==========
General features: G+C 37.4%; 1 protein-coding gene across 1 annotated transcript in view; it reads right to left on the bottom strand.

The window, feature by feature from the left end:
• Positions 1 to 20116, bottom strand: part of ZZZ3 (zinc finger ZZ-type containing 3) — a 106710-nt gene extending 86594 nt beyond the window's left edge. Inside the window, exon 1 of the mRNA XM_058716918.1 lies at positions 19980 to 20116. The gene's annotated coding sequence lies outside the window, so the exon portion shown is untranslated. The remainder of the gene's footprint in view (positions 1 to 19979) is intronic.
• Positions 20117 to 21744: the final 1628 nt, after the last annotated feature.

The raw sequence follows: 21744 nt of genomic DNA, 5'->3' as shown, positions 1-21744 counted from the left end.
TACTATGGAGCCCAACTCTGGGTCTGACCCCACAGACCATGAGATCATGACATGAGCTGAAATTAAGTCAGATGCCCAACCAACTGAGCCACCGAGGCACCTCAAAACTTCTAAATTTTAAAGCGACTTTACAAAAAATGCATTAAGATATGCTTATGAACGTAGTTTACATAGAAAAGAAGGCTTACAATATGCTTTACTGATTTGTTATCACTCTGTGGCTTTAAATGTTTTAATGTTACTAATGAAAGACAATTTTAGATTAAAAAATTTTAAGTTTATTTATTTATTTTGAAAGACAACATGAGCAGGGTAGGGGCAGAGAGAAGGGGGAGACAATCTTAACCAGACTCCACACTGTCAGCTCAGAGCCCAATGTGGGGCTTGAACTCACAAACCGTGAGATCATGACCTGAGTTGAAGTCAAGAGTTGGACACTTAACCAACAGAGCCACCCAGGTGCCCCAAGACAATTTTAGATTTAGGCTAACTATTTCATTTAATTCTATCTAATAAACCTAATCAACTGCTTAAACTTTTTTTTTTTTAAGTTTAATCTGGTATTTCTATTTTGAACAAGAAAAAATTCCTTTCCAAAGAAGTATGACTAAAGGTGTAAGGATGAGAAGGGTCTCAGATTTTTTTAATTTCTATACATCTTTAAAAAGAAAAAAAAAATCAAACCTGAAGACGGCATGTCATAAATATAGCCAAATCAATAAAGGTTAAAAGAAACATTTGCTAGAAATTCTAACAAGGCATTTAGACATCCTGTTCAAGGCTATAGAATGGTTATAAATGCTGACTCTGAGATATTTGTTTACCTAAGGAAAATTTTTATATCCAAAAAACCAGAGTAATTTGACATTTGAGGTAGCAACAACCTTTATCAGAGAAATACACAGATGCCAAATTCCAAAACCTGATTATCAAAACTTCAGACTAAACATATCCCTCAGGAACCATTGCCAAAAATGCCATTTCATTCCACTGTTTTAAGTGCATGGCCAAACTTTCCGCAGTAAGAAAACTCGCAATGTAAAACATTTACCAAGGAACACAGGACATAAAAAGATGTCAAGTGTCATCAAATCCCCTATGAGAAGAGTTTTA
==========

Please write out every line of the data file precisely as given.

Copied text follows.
General features: G+C 37.4%; 1 protein-coding gene across 1 annotated transcript in view; it reads right to left on the bottom strand.

The window, feature by feature from the left end:
• Positions 1 to 20116, bottom strand: part of ZZZ3 (zinc finger ZZ-type containing 3) — a 106710-nt gene extending 86594 nt beyond the window's left edge. Inside the window, exon 1 of the mRNA XM_058716918.1 lies at positions 19980 to 20116. The gene's annotated coding sequence lies outside the window, so the exon portion shown is untranslated. The remainder of the gene's footprint in view (positions 1 to 19979) is intronic.
• Positions 20117 to 21744: the final 1628 nt, after the last annotated feature.

The raw sequence follows: 21744 nt of genomic DNA, 5'->3' as shown, positions 1-21744 counted from the left end.
TACTATGGAGCCCAACTCTGGGTCTGACCCCACAGACCATGAGATCATGACATGAGCTGAAATTAAGTCAGATGCCCAACCAACTGAGCCACCGAGGCACCTCAAAACTTCTAAATTTTAAAGCGACTTTACAAAAAATGCATTAAGATATGCTTATGAACGTAGTTTACATAGAAAAGAAGGCTTACAATATGCTTTACTGATTTGTTATCACTCTGTGGCTTTAAATGTTTTAATGTTACTAATGAAAGACAATTTTAGATTAAAAAATTTTAAGTTTATTTATTTATTTTGAAAGACAACATGAGCAGGGTAGGGGCAGAGAGAAGGGGGAGACAATCTTAACCAGACTCCACACTGTCAGCTCAGAGCCCAATGTGGGGCTTGAACTCACAAACCGTGAGATCATGACCTGAGTTGAAGTCAAGAGTTGGACACTTAACCAACAGAGCCACCCAGGTGCCCCAAGACAATTTTAGATTTAGGCTAACTATTTCATTTAATTCTATCTAATAAACCTAATCAACTGCTTAAACTTTTTTTTTTTTAAGTTTAATCTGGTATTTCTATTTTGAACAAGAAAAAATTCCTTTCCAAAGAAGTATGACTAAAGGTGTAAGGATGAGAAGGGTCTCAGATTTTTTTAATTTCTATACATCTTTAAAAAGAAAAAAAAAATCAAACCTGAAGACGGCATGTCATAAATATAGCCAAATCAATAAAGGTTAAAAGAAACATTTGCTAGAAATTCTAACAAGGCATTTAGACATCCTGTTCAAGGCTATAGAATGGTTATAAATGCTGACTCTGAGATATTTGTTTACCTAAGGAAAATTTTTATATCCAAAAAACCAGAGTAATTTGACATTTGAGGTAGCAACAACCTTTATCAGAGAAATACACAGATGCCAAATTCCAAAACCTGATTATCAAAACTTCAGACTAAACATATCCCTCAGGAACCATTGCCAAAAATGCCATTTCATTCCACTGTTTTAAGTGCATGGCCAAACTTTCCGCAGTAAGAAAACTCGCAATGTAAAACATTTACCAAGGAACACAGGACATAAAAAGATGTCAAGTGTCATCAAATCCCCTATGAGAAGAGTTTTA